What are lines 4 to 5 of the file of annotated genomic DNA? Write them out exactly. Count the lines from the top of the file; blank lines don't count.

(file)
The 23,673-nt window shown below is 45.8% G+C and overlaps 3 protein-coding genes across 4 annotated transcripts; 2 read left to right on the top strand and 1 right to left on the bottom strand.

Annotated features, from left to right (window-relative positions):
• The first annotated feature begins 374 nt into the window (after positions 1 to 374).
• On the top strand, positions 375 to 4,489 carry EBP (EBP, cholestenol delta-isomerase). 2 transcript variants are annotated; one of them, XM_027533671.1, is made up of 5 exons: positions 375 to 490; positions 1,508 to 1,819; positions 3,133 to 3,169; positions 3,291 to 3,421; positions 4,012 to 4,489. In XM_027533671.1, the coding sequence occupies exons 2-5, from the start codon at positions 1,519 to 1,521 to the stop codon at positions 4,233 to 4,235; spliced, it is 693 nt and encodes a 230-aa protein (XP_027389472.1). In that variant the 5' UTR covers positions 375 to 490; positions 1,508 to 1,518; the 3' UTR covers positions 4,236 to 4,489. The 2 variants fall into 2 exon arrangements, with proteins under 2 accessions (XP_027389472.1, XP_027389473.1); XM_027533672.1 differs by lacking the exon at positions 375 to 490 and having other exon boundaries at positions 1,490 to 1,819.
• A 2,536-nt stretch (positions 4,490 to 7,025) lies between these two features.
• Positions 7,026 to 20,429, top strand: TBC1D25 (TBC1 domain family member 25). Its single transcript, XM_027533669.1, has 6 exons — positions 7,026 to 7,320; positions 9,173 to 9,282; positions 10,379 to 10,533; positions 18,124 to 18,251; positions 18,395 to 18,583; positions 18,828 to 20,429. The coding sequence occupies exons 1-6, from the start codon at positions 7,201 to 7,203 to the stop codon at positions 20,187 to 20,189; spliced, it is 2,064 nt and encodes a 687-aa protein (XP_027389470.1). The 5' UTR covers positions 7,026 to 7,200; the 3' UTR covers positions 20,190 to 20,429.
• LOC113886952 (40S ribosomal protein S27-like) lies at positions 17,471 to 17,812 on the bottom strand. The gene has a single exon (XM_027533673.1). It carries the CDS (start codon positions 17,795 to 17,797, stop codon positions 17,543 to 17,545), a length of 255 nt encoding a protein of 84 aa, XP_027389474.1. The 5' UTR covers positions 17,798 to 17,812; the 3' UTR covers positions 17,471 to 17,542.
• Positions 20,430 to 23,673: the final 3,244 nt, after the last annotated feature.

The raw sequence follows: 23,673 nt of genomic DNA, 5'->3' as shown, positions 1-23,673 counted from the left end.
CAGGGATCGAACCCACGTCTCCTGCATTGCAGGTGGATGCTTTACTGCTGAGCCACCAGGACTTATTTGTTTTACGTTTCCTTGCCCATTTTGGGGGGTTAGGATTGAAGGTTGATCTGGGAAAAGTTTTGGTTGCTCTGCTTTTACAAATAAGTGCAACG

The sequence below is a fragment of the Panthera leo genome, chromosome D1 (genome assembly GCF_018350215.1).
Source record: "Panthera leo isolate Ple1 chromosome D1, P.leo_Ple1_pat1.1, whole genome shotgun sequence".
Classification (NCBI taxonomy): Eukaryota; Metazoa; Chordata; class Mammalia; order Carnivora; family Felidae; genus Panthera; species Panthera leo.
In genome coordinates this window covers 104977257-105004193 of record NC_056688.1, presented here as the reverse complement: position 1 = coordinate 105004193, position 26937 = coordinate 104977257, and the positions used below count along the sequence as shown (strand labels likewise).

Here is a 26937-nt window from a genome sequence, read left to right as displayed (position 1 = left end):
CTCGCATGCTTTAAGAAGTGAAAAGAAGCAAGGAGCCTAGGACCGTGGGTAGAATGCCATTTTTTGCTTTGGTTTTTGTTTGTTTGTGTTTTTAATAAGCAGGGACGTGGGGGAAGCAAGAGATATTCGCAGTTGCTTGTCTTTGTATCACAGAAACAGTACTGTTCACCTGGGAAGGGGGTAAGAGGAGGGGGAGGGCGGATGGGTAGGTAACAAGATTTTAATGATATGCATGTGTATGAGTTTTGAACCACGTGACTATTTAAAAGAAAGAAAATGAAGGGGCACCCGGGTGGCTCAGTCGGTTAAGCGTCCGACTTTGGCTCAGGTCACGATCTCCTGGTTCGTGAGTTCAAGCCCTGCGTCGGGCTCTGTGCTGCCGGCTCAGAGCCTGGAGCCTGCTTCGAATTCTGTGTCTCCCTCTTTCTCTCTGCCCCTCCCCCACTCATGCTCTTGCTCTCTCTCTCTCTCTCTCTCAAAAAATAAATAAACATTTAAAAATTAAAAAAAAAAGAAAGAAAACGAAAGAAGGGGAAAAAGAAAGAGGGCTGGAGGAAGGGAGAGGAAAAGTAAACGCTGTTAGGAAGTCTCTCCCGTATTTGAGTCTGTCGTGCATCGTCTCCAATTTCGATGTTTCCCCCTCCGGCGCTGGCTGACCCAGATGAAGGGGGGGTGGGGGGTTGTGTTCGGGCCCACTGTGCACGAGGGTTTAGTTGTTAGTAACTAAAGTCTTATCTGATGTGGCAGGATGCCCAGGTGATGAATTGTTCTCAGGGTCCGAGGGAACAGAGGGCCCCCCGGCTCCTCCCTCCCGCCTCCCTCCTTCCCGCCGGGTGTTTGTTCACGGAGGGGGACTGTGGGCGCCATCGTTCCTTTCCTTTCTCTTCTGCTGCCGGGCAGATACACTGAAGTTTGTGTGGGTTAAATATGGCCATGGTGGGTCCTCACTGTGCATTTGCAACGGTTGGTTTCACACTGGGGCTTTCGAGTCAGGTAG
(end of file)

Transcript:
• On the top strand, positions 375 to 4,489 carry EBP (EBP, cholestenol delta-isomerase). 2 transcript variants are annotated; one of them, XM_027533671.1, is made up of 5 exons: positions 375 to 490; positions 1,508 to 1,819; positions 3,133 to 3,169; positions 3,291 to 3,421; positions 4,012 to 4,489. In XM_027533671.1, the coding sequence occupies exons 2-5, from the start codon at positions 1,519 to 1,521 to the stop codon at positions 4,233 to 4,235; spliced, it is 693 nt and encodes a 230-aa protein (XP_027389472.1). In that variant the 5' UTR covers positions 375 to 490; positions 1,508 to 1,518; the 3' UTR covers positions 4,236 to 4,489. The 2 variants fall into 2 exon arrangements, with proteins under 2 accessions (XP_027389472.1, XP_027389473.1); XM_027533672.1 differs by lacking the exon at positions 375 to 490 and having other exon boundaries at positions 1,490 to 1,819.
• A 2,536-nt stretch (positions 4,490 to 7,025) lies between these two features.